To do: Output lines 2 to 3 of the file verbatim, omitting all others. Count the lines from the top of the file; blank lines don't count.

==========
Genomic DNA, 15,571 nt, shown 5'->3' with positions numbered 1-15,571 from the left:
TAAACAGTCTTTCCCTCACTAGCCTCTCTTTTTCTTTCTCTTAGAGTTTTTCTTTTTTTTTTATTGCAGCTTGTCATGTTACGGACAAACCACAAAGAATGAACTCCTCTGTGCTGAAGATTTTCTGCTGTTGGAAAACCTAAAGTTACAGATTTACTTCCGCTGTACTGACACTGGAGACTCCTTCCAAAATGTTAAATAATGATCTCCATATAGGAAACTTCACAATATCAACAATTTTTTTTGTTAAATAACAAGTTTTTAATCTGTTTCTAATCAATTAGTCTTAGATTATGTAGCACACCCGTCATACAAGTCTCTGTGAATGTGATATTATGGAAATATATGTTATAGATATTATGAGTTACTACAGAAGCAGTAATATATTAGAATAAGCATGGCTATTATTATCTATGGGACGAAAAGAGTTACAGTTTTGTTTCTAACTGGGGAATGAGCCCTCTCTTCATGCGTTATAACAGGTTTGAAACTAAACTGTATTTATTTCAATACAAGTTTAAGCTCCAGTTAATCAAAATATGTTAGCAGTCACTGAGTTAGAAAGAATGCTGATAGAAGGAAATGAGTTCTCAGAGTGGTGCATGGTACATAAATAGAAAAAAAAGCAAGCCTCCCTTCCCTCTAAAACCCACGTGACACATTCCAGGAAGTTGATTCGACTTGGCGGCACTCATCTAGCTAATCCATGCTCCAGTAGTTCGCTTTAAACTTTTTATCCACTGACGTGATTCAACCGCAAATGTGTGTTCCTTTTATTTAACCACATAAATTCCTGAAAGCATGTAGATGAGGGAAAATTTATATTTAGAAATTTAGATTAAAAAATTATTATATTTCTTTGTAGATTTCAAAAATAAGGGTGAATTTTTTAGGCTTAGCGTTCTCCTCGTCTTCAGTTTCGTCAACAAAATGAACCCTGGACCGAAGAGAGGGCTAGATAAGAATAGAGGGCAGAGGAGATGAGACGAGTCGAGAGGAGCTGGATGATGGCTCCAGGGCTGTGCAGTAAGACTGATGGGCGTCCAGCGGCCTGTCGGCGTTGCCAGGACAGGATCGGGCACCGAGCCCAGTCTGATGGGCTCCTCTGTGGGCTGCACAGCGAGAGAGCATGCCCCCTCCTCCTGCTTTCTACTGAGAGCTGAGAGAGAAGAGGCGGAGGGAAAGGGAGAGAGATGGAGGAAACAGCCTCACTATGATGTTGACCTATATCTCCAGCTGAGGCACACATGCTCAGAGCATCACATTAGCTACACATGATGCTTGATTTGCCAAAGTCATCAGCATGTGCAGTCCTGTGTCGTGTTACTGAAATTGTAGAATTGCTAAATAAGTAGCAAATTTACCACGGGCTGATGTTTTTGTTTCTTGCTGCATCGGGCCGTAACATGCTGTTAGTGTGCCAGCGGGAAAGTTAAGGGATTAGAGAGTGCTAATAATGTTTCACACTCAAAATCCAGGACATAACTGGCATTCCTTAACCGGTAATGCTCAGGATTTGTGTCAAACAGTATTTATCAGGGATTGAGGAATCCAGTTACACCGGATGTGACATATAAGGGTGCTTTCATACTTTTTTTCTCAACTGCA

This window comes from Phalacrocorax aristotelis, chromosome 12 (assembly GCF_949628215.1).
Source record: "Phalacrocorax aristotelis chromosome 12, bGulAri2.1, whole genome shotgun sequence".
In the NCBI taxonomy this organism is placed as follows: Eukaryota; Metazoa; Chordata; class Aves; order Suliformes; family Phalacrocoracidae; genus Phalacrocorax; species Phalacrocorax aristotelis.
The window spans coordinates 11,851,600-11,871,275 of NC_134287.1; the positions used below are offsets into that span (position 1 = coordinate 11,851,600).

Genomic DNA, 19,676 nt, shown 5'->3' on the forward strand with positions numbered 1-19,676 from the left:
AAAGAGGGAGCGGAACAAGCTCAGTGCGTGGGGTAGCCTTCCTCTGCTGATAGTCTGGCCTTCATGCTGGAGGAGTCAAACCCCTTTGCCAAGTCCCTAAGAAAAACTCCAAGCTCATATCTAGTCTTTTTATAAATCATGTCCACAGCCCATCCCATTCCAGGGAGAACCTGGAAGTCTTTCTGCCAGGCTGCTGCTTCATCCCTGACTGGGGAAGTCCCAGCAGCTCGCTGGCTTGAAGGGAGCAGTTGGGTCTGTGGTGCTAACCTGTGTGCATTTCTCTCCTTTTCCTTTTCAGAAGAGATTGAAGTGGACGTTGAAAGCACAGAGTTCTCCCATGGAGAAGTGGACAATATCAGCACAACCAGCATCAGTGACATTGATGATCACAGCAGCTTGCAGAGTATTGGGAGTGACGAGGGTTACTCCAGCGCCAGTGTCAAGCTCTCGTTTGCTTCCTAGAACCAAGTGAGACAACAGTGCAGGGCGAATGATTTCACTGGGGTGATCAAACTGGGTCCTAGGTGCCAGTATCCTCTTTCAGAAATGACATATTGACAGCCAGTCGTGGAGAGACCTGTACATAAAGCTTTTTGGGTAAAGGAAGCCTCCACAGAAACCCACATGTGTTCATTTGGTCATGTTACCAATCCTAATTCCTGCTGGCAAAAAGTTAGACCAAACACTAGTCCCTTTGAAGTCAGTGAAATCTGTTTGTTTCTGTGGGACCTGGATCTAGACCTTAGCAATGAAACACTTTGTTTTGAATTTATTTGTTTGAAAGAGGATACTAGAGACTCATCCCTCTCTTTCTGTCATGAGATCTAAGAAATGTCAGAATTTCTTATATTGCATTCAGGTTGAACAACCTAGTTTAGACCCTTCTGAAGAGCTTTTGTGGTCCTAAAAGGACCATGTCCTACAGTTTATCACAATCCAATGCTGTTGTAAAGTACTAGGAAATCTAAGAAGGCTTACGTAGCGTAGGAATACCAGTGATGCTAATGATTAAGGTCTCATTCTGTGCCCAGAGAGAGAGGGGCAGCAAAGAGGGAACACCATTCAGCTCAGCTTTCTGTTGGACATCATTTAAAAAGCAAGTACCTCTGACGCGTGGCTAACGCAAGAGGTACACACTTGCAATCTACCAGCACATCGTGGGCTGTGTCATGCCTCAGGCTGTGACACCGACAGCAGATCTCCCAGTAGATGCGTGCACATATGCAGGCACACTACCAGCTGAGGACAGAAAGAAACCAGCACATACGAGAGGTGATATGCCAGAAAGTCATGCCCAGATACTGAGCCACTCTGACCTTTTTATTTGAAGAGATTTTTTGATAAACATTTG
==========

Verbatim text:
TAAACAGTCTTTCCCTCACTAGCCTCTCTTTTTCTTTCTCTTAGAGTTTTTCTTTTTTTTTTATTGCAGCTTGTCATGTTACGGACAAACCACAAAGAATGAACTCCTCTGTGCTGAAGATTTTCTGCTGTTGGAAAACCTAAAGTTACAGATTTACTTCCGCTGTACTGACACTGGAGACTCCTTCCAAAATGTTAAATAATGATCTCCATATAGGAAACTTCACAATATCAACAATTTTTTTTGTTAAATAACAAGTTTTTAATCTGTTTCTAATCAATTAGTCTTAGATTATGTAGCACACCCGTCATACAAGTCTCTGTGAATGTGATATTATGGAAATATATGTTATAGATATTATGAGTTACTACAGAAGCAGTAATATATTAGAATAAGCATGGCTATTATTATCTATGGGACGAAAAGAGTTACAGTTTTGTTTCTAACTGGGGAATGAGCCCTCTCTTCATGCGTTATAACAGGTTTGAAACTAAACTGTATTTATTTCAATACAAGTTTAAGCTCCAGTTAATCAAAATATGTTAGCAGTCACTGAGTTAGAAAGAATGCTGATAGAAGGAAATGAGTTCTCAGAGTGGTGCATGGTACATAAATAGAAAAAAAAGCAAGCCTCCCTTCCCTCTAAAACCCACGTGACACATTCCAGGAAGTTGATTCGACTTGGCGGCACTCATCTAGCTAATCCATGCTCCAGTAGTTCGCTTTAAACTTTTTATCCACTGACGTGATTCAACCGCAAATGTGTGTTCCTTTTATTTAACCACATAAATTCCTGAAAGCATGTAGATGAGGGAAAATTTATATTTAGAAATTTAGATTAAAAAATTATTATATTTCTTTGTAGATTTCAAAAATAAGGGTGAATTTTTTAGGCTTAGCGTTCTCCTCGTCTTCAGTTTCGTCAACAAAATGAACCCTGGACCGAAGAGAGGGCTAGATAAGAATAGAGGGCAGAGGAGATGAGACGAGTCGAGAGGAGCTGGATGATGGCTCCAGGGCTGTGCAGTAAGACTGATGGGCGTCCAGCGGCCTGTCGGCGTTGCCAGGACAGGATCGGGCACCGAGCCCAGTCTGATGGGCTCCTCTGTGGGCTGCACAGCGAGAGAGCATGCCCCCTCCTCCTGCTTTCTACTGAGAGCTGAGAGAGAAGAGGCGGAGGGAAAGGGAGAGAGATGGAGGAAACAGCCTCACTATGATGTTGACCTATATCTCCAGCTGAGGCACACATGCTCAGAGCATCACATTAGCTACACATGATGCTTGATTTGCCAAAGTCATCAGCATGTGCAGTCCTGTGTCGTGTTACTGAAATTGTAGAATTGCTAAATAAGTAGCAAATTTACCACGGGCTGATGTTTTTGTTTCTTGCTGCATCGGGCCGTAACATGCTGTTAGTGTGCCAGCGGGAAAGTTAAGGGATTAGAGAGTGCTAATAATGTTTCACACTCAAAATCCAGGACATAACTGGCATTCCTTAACCGGTAATGCTCAGGATTTGTGTCAAACAGTATTTATCAGGGATTGAGGAATCCAGTTACACCGGATGTGACATATAAGGGTGCTTTCATACTTTTTTTCTCAACTGCA

This window comes from Phalacrocorax aristotelis, chromosome 12 (assembly GCF_949628215.1).